Maple Leaf Gardens, of course, is most notably known as the home of the Toronto Maple Leafs. However, its place in professional wrestling, particularly the Canadian history of it, is deeply rooted.
Lou Thesz’ seven-year NWA Championship reign came to an end in the Gardens. And some years later, in 1963, Thesz would defeat Buddy Rogers for the NWA Championship in the same building. Vincent J. McMahon, however, refused to acknowledge Thesz as the champion. He decided to break off his affiliation with the NWA, start his own territory, and recognize Buddy Rogers as the true World Champion.
And with that, the World Wide Wrestling Federation was born. All because of events that transpired in Maple Leaf Gardens deep in the heart of Toronto, Canada.
While the wrestling world was expanding and booming at a rapid pace, Jack Tunney himself was also on a meteoric rise. Routinely selling out shows at the Gardens using shared talent from NWA and the WWF, he and his family had a headlock on any and all pro wrestling competition that dare stand in their way.
And in moves that surely caught the attention of Vincent K. McMahon, Tunney would routinely react to other promoters trying to run shows in Toronto by scheduling his own on the same day. Tunney’s cards, of course, had incredible star power, and he would perennially blow these start-up companies out of the water, drawing thousands to their hundreds.
By the time 1978 rolled around, the Tunney’s had brokered a deal with NWA and Jim Crockett Promotions to use their talent for Toronto shows. Ricky Steamboat and Ric Flair would become the main attractions, and would help Maple Leaf Wrestling continue to be the dominant game in town.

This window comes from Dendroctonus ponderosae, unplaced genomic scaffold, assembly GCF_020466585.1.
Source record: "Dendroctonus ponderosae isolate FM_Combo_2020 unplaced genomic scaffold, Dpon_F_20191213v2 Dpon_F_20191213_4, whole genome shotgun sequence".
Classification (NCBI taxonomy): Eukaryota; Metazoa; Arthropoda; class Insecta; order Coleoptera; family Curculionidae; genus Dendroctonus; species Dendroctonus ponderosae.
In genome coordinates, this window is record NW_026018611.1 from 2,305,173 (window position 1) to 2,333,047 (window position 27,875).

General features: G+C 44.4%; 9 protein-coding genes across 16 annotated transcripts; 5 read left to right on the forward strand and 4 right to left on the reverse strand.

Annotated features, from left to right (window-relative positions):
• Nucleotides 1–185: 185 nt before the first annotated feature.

At one point their influence was so great on the Toronto scene that other promoters didn’t necessarily protest to them booking talents from multiple rival organizations. This led to events which featured multiple World Championship matches on the same card. It was a wrestling fans dream as AWA Champion Nick Bockwinkel tangled with WWWF Champion Bob Backlund.
If that wasn’t enough, Ric Flair and Ricky Steamboat would entertain in the undercard.
Times were good. But professional wrestling as an industry was evolving, and the good times simply weren’t built to last.
As the decade of the 1980s began, promoters were becoming increasingly less likely to work together. The changing landscape was a blow to Maple Leaf Wrestling and the Tunney’s, who could no longer promote such lavish cards, despite having the Southern Ontario geography still very much in their grip.